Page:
The Business Plan....
An entrepreneur begins planning by understanding their objectives in starting a business. A plan is always a good idea.
People write business plans for all kinds of reasons: To remind themselves what the heck they're doing; to show to their employees, who might wonder what the heck they're doing; to send to their mother to show her that they're actually doing something; and to show to prospective investors, including, perhaps, their mothers
What should my business plan include?
You'll need to include at least five critical pieces of information in your business plan.
  1. Cash flow projections: this will indicate how much money - before taxes, interest payments and expenses - you can reasonably anticipate generating from your business in a specific period, such as a month or a year. If you can chart two years of cash flow projections on a month-to-month basis, it would be beneficial.
  2. Information that your plan's readers want to know. Your investor needs information to convince them that your business will provide them with a reasonable expectation of profit on their investment. In other words, provide the details that investors need rather than the information you want them to hear.
  3. How you plan to get from A to B, let alone to Z. If you plan says you will generate revenues of $1 million in your first year, you have to show your reader how you expect to do this.
  4. Your plan has to show "determination, commitment, and competence."
  5. Your plan, like a real estate ad, is just a piece of paper. You have to know what to do with it once you've written it.

What not to include in your business plan:
  1. Don't be too detailed. A dozen pages is sufficient.
  2. Be written in plain English, without jargon and without reference to vague or unidentified sources of income, support, or financing.
Your plan should resemble this:
  1. Executive summary
    • the business concept and the business
    • the opportunity and strategy
    • the target market and projections
    • the competitive advantage
    • the economics, profitability, and harvest potential
    • the team
    • the offering
  2. The industry, the company, and its products or services
    • the industry
    • the company and concept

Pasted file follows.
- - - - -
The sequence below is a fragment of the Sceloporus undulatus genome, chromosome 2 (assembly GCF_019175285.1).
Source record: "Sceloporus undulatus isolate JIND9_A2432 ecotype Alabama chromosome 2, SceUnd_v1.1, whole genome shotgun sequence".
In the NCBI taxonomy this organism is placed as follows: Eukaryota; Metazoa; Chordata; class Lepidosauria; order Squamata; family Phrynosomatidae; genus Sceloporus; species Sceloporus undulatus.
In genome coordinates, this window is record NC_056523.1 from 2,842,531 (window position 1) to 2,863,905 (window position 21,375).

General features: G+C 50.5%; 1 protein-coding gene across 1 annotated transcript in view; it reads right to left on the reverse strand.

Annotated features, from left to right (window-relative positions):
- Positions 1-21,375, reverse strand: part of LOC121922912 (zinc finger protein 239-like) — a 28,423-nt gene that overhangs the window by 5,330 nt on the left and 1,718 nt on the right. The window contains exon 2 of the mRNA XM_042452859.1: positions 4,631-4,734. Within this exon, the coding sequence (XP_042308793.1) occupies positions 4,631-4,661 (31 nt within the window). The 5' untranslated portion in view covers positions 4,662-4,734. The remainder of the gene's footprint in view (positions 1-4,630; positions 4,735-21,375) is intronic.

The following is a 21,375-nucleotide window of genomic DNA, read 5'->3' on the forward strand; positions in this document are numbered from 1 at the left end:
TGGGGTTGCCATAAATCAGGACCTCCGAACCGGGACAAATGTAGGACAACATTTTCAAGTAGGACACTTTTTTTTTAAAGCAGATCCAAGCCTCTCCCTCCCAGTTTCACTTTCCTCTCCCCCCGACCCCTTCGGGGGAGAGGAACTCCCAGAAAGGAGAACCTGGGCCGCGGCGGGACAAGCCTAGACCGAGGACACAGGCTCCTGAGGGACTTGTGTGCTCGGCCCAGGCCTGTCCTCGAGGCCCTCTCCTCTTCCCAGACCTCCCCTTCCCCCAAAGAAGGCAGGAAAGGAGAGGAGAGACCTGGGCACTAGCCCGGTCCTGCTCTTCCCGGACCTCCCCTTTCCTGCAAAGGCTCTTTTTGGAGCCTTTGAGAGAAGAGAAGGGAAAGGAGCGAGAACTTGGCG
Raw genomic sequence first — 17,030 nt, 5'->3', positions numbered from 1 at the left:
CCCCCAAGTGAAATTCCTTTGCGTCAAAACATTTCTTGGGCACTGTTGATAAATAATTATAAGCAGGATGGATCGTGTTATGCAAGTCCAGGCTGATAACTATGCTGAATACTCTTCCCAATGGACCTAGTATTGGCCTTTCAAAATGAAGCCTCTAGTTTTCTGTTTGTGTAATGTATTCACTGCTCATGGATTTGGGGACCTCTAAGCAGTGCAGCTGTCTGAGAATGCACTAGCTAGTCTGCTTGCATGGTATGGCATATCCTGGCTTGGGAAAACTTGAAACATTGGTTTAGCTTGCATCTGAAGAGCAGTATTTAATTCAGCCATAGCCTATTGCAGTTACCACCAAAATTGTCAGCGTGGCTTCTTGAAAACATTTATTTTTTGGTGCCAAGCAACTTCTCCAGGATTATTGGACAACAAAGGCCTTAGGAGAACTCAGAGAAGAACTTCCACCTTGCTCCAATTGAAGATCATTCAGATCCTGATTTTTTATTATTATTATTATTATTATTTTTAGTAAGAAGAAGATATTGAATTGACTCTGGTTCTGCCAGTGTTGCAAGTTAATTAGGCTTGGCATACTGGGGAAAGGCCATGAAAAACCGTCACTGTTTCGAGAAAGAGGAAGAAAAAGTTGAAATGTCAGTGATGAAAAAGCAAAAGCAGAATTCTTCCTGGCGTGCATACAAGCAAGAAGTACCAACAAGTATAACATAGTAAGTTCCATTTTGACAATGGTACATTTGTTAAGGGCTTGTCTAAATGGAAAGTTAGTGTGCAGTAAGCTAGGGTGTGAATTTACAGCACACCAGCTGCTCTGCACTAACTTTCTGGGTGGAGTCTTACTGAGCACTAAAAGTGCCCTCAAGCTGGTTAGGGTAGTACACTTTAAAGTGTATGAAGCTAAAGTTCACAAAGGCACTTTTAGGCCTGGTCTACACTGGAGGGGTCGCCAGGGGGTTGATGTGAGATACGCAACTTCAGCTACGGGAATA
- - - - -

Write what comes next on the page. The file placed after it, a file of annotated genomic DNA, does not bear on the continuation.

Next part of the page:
• the products or services
    • entry and growth strategy
  3. Market research and analysis
    • customers
    • market size and trends
    • competition and competitive edges
    • estimated market share and sales
    • ongoing market evaluation
  4. The economics of the business
    • gross and operating margins
    • profit potential and durability
    • fixed, variable, and semi variable costs
    • months to break-even point
    • months to reach positive cash flow
  5. Marketing plan
    • overall marketing strategy
    • pricing
    • sales tactics
    • service and warranty policies
    • advertising and promotion
    • distribution
  6. Design and development plans
    • development status and tasks
    • difficulties and risks
    • product improvement and new products
    • costs
    • proprietary issues
  7. Manufacturing and operations plan
    • operating cycle
    • geographic location
    • facilities and improvements
    • strategy and plans
    • regulatory and legal issues
  8. Management team
    • organization
    • key management personnel
    • management compensation and ownership
    • other investors
    • employment and other agreements, including stock option and bonus plans
    • board of directors
    • other shareholder, rights and restrictions
    • supporting professional advisers and services
  9. Overall schedule
  10. Critical risks, problems, and assumptions
  11. The financial plan
    • actual income statements and balance sheets
    • pro forma income statements
    • pro forma balance sheets
    • pro forma cash flow analysis
    • break-even chart and calculation
    • cost control
    • highlights
  12. Proposed company offering
    • desired financing
    • offering
    • capitalization
    • use of funds
    • investor's return
  13. Appendices
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